Russia Strikes Deal To Produce “Sputnik V” COVID Jab In Italy

Russia Strikes Deal To Produce “Sputnik V” COVID Jab In Italy

Russia’s Sputnik V COVID vaccine has already been embraced by Hungary (along with dozens of other nations around the world), which opted to approve the jab due to concerns about relying on Brussels – concerns that proved to be prescient, as Europe continues to struggle with its vaccine rollout.

In fact, Russia’s “Sputnik V” has been such a big hit internationally, that WSJ reported earlier this week that the vaccine has actually been more successful in international markets than in its home market, reportedly due to a high degree of “vaccine hesitancy” that has left Russia vulnerable to a new surge. Unlike his American counterpart, Russian President Vladimir Putin hasn’t yet received the vaccine.

According to the details of the report, the Swiss pharmaceutical firm Adienne Pharma & Biotech will manufacture the Russian vaccine in Italy’s Milan region, per a statement from the firm’s president, Antonio Francesco Di Naro.

And in the latest victory for the Russian vaccine, Bloomberg reports that Italy has struck a landmark vaccine-production deal with Moscow and the Russian Direct Investment Fund (which financed the vaccine’s development via the world-reknowned Gameleya Institute) which will ratchet up the pressure on Brussels to approve the Russian jab for use in the EU.

Approval by the EU would be seen as a major vote of confidence in the Russian jab, which has been almost universally maligned in the western press despite a glowing report from the Lancet, a popular medical journal. Already, medical regulators in the bloc last week began a rolling review of Sputnik V, following the publication of the results in the Lancet (which suggested the vaccine had an efficacy rate of 91.6%).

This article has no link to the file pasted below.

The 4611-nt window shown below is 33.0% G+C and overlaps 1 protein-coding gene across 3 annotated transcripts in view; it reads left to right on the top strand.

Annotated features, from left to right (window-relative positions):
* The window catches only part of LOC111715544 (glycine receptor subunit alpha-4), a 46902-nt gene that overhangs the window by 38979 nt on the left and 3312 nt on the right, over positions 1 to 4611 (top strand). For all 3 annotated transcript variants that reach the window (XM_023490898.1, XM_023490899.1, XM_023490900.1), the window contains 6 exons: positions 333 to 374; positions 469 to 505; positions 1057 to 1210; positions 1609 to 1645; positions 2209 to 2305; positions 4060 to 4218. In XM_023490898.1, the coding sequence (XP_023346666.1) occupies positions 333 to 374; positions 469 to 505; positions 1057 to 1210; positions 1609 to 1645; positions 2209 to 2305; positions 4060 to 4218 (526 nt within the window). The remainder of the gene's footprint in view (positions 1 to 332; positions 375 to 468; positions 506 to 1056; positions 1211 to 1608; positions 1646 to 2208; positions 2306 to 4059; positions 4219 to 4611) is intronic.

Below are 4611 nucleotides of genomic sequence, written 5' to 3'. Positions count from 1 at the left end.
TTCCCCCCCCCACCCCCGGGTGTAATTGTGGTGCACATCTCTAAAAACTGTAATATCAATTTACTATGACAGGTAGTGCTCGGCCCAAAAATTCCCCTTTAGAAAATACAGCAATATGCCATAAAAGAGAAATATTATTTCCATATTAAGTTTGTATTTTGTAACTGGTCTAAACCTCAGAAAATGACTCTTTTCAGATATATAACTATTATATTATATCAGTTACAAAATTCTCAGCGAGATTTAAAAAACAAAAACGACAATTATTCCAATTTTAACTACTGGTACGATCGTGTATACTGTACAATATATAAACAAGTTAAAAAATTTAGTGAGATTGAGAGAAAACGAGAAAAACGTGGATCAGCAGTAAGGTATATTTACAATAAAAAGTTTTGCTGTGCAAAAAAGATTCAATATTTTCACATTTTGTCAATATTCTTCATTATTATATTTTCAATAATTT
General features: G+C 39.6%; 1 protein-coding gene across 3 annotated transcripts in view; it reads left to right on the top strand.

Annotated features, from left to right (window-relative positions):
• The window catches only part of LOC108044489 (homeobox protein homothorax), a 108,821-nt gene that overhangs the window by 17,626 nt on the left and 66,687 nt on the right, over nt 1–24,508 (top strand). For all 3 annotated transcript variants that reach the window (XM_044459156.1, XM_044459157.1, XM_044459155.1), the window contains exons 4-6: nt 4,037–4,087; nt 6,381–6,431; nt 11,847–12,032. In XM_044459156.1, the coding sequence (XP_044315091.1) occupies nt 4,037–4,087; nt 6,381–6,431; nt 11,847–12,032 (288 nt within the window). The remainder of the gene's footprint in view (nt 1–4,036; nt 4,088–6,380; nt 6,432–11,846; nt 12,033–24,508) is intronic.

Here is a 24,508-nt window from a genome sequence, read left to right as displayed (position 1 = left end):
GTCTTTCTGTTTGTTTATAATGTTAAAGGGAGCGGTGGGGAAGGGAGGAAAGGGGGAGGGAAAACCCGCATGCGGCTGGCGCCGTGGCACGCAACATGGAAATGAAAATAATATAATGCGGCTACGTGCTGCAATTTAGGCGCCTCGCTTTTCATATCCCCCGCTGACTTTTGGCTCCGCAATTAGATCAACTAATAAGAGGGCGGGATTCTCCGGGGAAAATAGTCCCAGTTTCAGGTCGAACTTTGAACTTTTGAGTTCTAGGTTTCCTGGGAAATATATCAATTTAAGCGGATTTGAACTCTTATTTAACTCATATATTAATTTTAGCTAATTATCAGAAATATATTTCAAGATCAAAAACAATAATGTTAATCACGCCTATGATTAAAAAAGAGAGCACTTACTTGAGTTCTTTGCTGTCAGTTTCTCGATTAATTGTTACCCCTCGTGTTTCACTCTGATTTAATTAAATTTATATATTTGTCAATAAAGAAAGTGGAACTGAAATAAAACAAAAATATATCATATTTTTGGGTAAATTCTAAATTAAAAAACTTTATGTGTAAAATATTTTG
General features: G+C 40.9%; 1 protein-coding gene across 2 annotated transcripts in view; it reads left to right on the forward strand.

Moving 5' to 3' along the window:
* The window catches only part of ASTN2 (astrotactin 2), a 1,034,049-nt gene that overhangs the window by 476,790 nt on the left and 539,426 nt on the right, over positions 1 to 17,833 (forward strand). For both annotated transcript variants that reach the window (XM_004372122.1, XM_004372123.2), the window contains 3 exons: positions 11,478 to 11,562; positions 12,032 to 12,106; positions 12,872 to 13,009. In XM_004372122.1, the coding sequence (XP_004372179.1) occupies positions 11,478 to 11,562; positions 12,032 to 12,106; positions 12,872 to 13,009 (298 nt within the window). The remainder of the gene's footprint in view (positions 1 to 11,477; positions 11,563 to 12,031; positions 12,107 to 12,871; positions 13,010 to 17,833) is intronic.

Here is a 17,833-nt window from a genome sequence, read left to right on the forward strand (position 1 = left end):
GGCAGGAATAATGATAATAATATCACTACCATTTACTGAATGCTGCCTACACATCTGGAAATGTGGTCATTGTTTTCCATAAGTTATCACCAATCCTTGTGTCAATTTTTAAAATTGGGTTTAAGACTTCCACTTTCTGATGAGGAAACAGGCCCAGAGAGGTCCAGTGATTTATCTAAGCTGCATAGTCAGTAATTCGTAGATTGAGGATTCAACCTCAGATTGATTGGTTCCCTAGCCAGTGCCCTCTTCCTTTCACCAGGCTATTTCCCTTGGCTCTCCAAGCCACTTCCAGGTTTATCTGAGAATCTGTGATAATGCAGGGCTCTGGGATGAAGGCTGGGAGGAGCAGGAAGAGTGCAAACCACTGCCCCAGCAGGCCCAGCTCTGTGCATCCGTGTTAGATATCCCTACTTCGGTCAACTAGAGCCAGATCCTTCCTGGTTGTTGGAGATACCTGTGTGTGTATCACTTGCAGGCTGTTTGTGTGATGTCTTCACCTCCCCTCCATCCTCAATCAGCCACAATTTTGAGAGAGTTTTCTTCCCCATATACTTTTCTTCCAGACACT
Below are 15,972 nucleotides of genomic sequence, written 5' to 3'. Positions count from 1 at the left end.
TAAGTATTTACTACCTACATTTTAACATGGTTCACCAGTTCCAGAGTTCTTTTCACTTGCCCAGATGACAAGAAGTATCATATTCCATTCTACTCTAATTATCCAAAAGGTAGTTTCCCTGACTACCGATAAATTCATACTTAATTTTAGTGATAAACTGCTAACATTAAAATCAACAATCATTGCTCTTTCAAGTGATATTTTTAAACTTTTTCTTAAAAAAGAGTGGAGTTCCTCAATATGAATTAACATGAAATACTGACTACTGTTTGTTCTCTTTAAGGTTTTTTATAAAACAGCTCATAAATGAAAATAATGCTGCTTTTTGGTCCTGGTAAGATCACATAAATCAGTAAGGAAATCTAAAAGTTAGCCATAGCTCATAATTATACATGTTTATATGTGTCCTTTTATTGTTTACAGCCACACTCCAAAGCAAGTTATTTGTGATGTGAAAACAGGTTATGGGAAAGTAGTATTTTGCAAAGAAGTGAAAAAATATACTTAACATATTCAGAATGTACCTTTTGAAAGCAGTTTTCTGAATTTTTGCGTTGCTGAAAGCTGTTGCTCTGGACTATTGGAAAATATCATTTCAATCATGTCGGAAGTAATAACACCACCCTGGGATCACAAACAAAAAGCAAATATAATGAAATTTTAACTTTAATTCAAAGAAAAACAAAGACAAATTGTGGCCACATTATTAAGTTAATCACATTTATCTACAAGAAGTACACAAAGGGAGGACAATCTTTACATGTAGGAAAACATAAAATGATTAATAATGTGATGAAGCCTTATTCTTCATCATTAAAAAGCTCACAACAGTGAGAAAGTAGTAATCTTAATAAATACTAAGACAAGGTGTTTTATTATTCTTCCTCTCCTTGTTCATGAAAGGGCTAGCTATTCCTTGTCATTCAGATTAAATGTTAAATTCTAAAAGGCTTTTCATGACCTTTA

Still, resistance to approval remains strong. For example, EMA chairwoman Christa Wirthumer-Hoche said late Sunday that she would advise European governments against emergency authorization of the vaccine.

“It’s somewhat comparable to Russian roulette. I would strongly advise against a national emergency authorization,” she said, speaking on Austrian television. She claimed there were not sufficient data about the vaccine’s safety, claiming that the vaccine must meet EU standards on quality control and efficacy.

According to the RDIF, Sputnik V has already been registered in 46 countries.

Whatever happens, Russia says it will be ready to provide 50MM vaccine doses to Europe, beginning in June. As European countries continue to lag behind the US and the UK, political pressure on Brussels might become too great.

Tyler Durden
Wed, 03/10/2021 – 02:45

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